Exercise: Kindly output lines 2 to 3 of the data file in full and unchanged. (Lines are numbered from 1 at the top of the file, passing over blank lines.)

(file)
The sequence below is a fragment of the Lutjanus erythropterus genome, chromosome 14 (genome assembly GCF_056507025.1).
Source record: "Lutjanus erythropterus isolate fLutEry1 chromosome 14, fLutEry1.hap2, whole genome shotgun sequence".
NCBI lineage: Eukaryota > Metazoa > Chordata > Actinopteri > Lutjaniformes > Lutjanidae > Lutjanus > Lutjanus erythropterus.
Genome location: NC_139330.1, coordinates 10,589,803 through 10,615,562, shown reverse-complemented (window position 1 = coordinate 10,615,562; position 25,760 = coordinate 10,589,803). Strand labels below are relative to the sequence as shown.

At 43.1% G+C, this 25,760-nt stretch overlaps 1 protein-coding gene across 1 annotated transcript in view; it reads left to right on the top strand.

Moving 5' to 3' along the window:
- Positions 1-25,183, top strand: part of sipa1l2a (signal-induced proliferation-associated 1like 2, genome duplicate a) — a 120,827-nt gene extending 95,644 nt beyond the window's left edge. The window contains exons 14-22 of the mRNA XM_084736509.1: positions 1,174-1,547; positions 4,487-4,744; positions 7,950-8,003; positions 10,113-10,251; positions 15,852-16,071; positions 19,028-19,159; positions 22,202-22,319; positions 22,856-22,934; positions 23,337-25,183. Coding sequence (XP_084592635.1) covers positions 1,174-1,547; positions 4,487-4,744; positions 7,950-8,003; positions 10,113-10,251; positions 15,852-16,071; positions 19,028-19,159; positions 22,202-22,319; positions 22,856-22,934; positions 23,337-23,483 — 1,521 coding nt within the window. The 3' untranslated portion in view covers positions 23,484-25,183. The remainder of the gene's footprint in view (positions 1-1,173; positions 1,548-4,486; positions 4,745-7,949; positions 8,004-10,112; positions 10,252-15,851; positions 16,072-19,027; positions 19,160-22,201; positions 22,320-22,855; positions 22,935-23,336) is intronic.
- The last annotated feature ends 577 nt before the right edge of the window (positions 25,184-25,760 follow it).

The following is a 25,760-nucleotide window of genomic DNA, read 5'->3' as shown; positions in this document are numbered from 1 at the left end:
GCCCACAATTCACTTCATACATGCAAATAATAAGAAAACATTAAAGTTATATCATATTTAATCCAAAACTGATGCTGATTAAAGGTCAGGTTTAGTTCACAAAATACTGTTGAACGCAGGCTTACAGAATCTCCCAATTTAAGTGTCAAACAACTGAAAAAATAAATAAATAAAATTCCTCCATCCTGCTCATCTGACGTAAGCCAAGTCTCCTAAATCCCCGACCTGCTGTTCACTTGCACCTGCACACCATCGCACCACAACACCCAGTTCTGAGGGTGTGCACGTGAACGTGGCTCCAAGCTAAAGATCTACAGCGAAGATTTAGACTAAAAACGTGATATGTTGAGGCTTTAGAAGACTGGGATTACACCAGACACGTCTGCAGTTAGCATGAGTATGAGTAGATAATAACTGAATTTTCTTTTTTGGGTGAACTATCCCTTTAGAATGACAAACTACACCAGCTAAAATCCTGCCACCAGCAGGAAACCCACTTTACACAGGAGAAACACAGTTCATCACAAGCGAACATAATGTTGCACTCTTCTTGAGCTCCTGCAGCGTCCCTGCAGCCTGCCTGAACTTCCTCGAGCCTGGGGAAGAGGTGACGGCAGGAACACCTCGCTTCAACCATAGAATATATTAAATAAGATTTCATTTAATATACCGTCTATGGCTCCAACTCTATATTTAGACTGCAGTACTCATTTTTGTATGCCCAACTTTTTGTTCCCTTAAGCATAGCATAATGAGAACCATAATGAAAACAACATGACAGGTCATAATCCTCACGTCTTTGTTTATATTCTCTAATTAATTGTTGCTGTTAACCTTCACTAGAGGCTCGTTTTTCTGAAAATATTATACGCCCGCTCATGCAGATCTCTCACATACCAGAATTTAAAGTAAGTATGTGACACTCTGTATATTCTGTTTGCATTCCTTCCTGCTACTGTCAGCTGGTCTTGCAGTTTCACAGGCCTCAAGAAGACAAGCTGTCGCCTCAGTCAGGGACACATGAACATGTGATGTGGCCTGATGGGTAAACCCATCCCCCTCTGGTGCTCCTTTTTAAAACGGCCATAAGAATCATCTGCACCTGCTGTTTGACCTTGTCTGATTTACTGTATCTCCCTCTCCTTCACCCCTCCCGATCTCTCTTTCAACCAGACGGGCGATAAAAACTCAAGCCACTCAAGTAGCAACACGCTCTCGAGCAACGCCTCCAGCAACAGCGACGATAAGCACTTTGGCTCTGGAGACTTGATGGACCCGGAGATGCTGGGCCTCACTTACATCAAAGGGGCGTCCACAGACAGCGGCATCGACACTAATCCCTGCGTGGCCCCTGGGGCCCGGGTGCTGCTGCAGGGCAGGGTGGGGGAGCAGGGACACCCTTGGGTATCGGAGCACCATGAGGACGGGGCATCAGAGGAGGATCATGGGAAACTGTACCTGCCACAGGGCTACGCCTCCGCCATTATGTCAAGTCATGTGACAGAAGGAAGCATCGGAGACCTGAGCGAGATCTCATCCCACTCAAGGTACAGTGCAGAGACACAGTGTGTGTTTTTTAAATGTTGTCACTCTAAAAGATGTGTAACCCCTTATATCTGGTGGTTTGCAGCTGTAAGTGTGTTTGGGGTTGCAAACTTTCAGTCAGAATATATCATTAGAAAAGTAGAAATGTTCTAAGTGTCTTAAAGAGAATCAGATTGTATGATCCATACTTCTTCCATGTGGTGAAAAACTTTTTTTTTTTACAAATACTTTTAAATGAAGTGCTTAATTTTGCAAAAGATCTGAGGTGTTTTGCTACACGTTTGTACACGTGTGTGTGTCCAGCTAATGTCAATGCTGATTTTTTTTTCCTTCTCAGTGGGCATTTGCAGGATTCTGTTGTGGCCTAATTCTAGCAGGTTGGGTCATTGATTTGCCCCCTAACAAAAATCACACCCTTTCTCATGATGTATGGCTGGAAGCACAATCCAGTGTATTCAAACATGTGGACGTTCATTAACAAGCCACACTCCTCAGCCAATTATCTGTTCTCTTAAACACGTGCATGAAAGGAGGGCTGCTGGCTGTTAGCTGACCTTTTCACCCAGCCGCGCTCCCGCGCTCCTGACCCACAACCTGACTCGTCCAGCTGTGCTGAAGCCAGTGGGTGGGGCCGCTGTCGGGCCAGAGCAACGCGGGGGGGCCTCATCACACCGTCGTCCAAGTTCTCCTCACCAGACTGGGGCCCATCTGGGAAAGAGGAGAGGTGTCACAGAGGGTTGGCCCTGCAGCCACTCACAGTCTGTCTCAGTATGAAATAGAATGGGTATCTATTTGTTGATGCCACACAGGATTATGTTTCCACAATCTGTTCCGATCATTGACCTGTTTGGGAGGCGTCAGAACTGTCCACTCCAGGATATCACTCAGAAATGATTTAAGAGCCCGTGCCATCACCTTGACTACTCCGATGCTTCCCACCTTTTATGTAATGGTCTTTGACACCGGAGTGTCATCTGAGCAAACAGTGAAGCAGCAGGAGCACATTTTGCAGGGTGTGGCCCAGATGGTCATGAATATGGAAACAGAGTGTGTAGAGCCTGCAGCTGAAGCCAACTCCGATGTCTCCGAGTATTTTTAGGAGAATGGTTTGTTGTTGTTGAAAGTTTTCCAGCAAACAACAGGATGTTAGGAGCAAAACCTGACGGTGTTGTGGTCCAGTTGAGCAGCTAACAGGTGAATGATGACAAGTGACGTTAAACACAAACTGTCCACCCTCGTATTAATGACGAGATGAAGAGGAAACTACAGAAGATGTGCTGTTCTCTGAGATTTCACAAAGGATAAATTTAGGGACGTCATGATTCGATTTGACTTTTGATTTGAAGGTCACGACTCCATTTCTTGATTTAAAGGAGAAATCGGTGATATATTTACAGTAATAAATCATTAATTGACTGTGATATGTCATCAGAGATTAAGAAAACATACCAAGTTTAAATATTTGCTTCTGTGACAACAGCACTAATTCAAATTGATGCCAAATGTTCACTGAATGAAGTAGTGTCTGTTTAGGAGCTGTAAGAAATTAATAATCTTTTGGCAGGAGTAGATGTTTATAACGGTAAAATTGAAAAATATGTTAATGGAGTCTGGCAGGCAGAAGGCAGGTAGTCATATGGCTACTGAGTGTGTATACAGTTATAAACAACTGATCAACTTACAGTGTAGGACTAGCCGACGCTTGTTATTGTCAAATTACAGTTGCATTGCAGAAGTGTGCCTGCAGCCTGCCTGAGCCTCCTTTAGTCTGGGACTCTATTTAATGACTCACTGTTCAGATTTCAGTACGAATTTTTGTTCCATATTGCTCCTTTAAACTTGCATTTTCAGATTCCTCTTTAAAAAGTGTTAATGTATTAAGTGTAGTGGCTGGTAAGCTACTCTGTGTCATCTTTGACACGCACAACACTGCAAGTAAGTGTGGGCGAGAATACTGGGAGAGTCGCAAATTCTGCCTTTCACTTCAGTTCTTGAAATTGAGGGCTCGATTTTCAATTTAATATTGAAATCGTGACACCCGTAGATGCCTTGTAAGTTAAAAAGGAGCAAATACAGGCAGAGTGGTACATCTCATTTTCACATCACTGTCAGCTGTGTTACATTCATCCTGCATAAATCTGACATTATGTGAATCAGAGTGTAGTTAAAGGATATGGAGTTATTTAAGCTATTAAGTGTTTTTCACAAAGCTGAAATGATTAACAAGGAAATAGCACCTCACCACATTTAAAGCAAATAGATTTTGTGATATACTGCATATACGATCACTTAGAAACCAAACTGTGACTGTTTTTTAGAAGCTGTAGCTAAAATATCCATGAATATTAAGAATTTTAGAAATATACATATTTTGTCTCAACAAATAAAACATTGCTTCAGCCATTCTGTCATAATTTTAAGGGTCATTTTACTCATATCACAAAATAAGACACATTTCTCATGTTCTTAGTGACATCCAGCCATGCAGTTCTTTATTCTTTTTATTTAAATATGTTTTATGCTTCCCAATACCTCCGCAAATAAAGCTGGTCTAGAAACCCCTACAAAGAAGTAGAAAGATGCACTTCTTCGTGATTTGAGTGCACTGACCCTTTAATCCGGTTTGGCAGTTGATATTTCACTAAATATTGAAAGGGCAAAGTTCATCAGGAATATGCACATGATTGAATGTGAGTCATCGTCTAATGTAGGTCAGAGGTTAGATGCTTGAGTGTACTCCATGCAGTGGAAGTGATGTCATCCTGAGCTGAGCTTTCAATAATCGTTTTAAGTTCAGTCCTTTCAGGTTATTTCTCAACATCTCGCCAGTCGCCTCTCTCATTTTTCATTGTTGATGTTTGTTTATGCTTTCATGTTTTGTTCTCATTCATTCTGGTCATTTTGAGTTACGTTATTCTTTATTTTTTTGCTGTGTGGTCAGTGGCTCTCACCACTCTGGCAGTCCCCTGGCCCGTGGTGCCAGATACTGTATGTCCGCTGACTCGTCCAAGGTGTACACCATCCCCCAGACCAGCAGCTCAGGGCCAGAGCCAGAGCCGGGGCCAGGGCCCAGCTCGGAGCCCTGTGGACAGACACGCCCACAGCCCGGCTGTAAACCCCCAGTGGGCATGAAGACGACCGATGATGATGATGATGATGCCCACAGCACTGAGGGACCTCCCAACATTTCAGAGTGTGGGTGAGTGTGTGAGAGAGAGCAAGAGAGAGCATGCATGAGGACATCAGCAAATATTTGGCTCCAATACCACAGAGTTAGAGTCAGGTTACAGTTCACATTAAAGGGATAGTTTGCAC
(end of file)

Source record: "Lutjanus erythropterus isolate fLutEry1 chromosome 14, fLutEry1.hap2, whole genome shotgun sequence".
NCBI lineage: Eukaryota > Metazoa > Chordata > Actinopteri > Lutjaniformes > Lutjanidae > Lutjanus > Lutjanus erythropterus.